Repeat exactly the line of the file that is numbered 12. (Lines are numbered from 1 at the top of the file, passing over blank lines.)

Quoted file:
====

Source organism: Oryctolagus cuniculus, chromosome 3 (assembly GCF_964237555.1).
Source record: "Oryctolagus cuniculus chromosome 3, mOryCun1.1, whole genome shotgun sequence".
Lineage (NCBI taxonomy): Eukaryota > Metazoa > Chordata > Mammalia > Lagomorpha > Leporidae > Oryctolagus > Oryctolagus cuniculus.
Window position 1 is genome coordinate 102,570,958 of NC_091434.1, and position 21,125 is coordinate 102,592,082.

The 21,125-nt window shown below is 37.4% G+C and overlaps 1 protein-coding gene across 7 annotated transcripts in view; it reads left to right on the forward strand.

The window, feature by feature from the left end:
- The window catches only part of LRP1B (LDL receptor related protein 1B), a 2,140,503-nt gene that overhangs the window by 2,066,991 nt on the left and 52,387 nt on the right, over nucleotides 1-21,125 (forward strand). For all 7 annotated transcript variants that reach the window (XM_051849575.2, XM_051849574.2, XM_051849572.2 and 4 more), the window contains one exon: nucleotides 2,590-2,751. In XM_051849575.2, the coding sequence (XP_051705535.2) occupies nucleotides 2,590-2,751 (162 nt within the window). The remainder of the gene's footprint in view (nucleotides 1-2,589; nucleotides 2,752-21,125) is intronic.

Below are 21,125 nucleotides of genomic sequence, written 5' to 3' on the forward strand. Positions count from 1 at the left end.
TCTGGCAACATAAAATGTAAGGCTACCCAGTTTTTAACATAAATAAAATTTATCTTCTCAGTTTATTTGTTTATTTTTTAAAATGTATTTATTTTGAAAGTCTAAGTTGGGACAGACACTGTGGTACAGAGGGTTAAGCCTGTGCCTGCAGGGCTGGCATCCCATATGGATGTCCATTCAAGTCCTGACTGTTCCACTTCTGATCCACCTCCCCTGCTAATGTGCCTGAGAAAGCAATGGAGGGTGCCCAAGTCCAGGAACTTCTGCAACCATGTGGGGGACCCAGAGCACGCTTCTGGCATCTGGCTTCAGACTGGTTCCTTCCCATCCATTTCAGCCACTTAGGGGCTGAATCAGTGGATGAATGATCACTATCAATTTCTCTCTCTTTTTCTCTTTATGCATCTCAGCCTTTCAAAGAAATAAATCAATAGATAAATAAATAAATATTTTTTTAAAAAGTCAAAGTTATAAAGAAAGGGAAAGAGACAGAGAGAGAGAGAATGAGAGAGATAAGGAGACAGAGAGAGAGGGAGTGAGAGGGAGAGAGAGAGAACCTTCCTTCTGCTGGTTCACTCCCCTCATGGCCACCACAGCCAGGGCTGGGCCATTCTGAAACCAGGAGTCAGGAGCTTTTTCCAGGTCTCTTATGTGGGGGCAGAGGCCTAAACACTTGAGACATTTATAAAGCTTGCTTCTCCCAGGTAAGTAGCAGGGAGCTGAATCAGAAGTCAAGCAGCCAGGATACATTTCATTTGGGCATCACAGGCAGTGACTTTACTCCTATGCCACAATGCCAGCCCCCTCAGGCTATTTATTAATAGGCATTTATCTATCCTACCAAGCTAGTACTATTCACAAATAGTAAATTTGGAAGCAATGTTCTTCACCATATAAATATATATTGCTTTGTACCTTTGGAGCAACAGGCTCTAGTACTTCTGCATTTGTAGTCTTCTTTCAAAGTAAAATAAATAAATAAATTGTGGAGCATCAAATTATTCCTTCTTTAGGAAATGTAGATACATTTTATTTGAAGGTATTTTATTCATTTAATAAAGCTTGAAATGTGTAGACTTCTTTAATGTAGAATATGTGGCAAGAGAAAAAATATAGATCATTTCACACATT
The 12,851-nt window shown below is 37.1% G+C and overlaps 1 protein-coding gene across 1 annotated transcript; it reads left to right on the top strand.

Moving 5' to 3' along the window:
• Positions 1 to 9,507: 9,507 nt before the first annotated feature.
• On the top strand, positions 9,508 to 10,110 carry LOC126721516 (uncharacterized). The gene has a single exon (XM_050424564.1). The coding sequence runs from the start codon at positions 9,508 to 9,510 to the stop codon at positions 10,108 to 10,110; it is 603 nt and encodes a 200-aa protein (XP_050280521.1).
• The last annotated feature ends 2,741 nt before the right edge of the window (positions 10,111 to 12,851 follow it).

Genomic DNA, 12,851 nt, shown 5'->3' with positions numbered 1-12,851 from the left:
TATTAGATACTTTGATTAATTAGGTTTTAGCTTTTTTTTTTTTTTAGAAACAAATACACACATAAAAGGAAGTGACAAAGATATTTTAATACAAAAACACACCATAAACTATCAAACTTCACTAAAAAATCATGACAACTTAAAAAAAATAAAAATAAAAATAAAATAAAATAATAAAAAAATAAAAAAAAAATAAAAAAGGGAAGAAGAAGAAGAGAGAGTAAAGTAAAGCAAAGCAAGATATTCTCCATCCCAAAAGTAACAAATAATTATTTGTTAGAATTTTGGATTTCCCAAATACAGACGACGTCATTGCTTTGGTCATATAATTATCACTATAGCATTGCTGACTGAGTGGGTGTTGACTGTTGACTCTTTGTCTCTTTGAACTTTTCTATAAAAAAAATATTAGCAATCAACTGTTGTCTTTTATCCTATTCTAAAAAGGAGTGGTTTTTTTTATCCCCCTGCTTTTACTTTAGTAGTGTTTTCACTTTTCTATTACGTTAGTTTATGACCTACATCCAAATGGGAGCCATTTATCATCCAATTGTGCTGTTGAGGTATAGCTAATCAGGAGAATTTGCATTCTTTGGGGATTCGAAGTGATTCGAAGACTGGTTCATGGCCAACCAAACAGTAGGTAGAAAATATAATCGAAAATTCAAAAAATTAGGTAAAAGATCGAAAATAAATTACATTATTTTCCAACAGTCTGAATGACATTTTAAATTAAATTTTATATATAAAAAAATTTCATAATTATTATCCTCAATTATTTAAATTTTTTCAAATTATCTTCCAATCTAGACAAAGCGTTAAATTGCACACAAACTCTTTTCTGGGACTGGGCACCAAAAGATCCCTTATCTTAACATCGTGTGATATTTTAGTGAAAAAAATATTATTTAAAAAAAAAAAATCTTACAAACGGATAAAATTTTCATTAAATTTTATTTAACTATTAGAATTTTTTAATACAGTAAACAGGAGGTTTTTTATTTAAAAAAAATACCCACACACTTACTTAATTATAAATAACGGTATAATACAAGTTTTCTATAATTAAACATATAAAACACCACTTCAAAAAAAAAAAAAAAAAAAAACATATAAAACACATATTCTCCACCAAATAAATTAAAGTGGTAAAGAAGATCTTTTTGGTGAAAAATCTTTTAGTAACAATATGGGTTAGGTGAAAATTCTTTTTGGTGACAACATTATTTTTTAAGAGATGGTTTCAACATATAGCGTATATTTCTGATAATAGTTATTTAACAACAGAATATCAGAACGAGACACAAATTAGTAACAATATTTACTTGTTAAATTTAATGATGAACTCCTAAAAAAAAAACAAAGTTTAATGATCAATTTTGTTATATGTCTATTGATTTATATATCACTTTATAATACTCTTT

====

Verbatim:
• Positions 1 to 9,507: 9,507 nt before the first annotated feature.